Adding Subdirectories


(James Hewitt) #1

I’m working my way through building up my caddyfile and I’ve run into another stopping point. I’ve looked through previous topics but I think because of my lack of knowledge I’m finding it hard to translate someone’s potentially similar issue to mine.

I have a set up that looks very similar to this:

domain.tld {
     proxy / 192.168.x.1:80 
     proxy /radarr 192.168.x.2:7878 {
          transparent
     }
}

Caddy runs and when I go to the normal domain it works but trying to go to domain.tld/radarr I just get a very basic page that says “Radarr Ver” and nothing more. Not really sure what I am doing wrong.


(Vincent) #2

Looks like you already pointed out we’re having similar issues. I was able to get at least one of my forwards to work by changing it to look like this:

domain.tld {
     proxy / 192.168.x.1:80 
     proxy /radarr 192.168.x.2:7878 {
          transparent
          without /radarr
     }
}

But unfortunately this didn’t work with Radarr. I still got got the same thing as you, “Radar Ver” and no other content.


(Matthew Fay) #3

Hi @James_Hewitt, @vincentp;

I run a usenet stack in a homelab, this is one of the most common things people run into when setting these up.

The issue is a simple one: Caddy is configured to proxy traffic to Radarr only if the URI begins with /radarr. However, Radarr itself believes it’s being served out of the web root, i.e. /. So, when it directs the client to load /main.js, /theme.css, etc, Caddy sends the request to the wrong upstream server.

Two possible fixes:

  • Set the URL base of Radarr so it knows it’s serving out of the /radarr subfolder
    (You can set this in Settings -> General, under Start Up, and requires a restart of Radarr)
  • Use a subdomain, rather than a subfolder (e.g. radarr.example.com).

Of course, the former fix requires you have access to a working Radarr to get to the settings. You can probably just load it from 192.168.x.2:7878 to toggle the setting and get it working.

The former also works on Sonarr, and NZBGet is quite permissive of directory regardless, but for other apps that don’t have a URL base setting (or similar), you’re left with using a subdomain (or trying to use http.filter to edit any links coming back from the proxy).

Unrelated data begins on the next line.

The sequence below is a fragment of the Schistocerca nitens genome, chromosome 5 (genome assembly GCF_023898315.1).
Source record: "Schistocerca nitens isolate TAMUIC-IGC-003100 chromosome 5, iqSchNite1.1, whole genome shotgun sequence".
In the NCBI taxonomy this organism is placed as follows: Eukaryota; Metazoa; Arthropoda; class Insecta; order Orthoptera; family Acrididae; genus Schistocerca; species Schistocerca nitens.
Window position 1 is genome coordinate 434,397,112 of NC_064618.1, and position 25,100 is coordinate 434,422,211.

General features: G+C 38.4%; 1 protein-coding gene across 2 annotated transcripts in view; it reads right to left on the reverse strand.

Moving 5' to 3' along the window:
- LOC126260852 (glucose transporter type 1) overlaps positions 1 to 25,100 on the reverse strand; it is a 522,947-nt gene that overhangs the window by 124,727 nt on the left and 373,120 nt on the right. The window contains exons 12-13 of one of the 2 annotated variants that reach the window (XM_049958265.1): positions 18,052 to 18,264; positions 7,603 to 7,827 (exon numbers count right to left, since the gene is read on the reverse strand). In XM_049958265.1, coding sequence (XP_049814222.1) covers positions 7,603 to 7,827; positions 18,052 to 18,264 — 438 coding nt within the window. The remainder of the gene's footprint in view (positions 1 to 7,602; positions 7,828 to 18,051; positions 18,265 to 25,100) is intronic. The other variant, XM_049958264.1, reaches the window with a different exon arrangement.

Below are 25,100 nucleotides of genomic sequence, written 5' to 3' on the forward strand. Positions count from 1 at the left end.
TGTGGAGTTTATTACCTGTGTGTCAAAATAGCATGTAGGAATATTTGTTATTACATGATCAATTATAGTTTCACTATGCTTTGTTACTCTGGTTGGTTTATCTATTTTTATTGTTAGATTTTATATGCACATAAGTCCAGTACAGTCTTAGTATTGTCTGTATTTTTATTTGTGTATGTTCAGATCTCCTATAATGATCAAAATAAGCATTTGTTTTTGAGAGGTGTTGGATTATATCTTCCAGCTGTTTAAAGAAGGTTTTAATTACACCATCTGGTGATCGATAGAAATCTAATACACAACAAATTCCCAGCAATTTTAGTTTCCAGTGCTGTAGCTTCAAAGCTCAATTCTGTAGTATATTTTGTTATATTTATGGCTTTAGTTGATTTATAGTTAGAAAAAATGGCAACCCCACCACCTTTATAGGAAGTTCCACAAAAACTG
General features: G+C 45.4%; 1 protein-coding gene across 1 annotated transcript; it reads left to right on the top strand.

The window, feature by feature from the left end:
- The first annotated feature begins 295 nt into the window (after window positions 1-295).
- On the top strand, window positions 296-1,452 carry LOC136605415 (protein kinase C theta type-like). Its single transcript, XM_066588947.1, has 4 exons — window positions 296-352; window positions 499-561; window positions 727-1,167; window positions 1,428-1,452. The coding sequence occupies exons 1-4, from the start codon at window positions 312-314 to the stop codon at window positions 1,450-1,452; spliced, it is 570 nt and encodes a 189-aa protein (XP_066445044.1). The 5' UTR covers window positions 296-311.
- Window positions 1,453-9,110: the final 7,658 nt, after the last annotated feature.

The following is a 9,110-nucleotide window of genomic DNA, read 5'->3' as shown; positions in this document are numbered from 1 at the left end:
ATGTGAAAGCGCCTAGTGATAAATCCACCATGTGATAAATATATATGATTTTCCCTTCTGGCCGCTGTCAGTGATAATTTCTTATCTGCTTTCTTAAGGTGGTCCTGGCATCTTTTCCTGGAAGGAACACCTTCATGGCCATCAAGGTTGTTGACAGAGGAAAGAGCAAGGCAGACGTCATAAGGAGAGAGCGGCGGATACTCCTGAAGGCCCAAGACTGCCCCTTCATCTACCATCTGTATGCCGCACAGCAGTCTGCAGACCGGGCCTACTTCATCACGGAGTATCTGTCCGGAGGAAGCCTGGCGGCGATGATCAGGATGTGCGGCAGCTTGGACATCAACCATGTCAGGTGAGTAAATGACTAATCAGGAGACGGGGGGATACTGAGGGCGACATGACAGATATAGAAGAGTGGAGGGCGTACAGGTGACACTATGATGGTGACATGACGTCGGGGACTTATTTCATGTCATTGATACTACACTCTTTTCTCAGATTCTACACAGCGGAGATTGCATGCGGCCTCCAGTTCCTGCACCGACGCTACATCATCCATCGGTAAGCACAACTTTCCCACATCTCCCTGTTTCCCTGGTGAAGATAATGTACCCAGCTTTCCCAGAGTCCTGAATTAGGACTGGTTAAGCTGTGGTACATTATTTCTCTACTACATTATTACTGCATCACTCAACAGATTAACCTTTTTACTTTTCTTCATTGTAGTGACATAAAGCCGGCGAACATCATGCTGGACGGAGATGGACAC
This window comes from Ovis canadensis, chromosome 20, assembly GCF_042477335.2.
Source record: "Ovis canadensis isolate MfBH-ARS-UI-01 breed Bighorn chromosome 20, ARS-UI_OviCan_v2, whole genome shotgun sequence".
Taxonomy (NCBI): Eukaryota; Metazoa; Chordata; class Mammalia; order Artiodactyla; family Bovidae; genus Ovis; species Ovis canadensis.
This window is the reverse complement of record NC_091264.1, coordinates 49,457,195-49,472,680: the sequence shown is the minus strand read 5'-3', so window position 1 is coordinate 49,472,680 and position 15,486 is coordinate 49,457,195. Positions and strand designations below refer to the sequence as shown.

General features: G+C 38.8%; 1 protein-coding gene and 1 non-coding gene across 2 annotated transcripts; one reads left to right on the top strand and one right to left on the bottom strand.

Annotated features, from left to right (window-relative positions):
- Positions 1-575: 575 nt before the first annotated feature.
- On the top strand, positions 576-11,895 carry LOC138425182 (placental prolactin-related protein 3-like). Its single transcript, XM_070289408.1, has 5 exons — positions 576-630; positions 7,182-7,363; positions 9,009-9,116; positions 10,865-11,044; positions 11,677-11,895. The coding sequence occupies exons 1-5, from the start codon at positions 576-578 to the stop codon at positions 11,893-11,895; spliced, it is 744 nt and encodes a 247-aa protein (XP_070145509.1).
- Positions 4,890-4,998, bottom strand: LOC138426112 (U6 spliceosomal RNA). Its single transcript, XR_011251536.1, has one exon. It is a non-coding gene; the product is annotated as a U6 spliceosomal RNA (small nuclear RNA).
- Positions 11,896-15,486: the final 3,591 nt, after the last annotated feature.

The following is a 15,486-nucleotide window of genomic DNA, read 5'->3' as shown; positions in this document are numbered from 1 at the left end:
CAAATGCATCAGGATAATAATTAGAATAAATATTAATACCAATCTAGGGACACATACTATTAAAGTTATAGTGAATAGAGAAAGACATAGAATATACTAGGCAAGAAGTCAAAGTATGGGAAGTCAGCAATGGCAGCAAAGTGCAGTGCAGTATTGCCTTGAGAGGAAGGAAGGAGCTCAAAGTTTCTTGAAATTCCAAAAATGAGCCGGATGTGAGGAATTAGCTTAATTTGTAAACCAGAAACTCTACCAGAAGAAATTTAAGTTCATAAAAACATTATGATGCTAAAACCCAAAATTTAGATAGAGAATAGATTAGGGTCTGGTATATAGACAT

(James Hewitt) #4

Many thanks for your response. I’m going to try the former approach but in the interest of furthering my knowledge I thought I’d also try the subdomain approach.

I amended by original Caddyfile so it now looks like this:

domain.tld {
     proxy / 192.168.x.1:80 
}

radarr.domain.tld {
     proxy 192.168.x.2:7878 {
          transparent
     }
}

But now when I run caddy I get the following error:
Activating privacy features… 2018/06/04 21:07:36 [sonarr.domain.tld] failed to get certificate: acme: Error 403 - urn:ietf:params:acme:error:unauthorized - Invalid response from http://sonarr.domain.tld.com/.well-known/acme-challenge/xxxxx: "

404 Not Found

Not Found

<p"

what did I do wrong?


(James Hewitt) #5

Oh @Whitestrake , I meant to also say that the former method works a treat! thanks for helping me (hopefully us!)


(Matthew Fay) #6

No worries!

I’m assuming the fact that your Caddyfile says radarr but your error says sonarr is just a small mistake.

Invalid response means that LetsEncrypt connected to the server indicated by DNS and issued the challenge, but wasn’t served the challenge response.

Was DNS pointed correctly and given time to propagate? Is Caddy listening at the edge, or is another server proxying to Caddy?


(James Hewitt) #7

Sorry yes, it is just a typo. Been working with both and was editing the comment to take out sensitive information and must have typed sonarr instead of radarr.

So I have a NoIP dynamic DNS on my pfsense box, in the firewall rules I have WAN addresses port 80/443 redirect to my caddy server. The NoIP domain is something.something.com so does that mean I can’t add a further subdomain to that?

Not sure if I’m making any sense. I have the horrible habit of trying to learn lots of different things all at the same time.


(Matthew Fay) #8

You’ve hit the nail on the head (probably); pfSense will be setting the A record for the fully qualified domain name you have configured in NoIP, and not any other.

The way I got around this for my own setup was by configuring pfSense to update example.whitestrake.net and then in the Cloudflare DNS panel, adding a CNAME record for *.example.whitestrake.net pointing to example.whitestrake.net. This essentially makes Cloudflare respond to any request like example.example.whitestrake.net with the correct IP address, so I can add subdomains on the fly.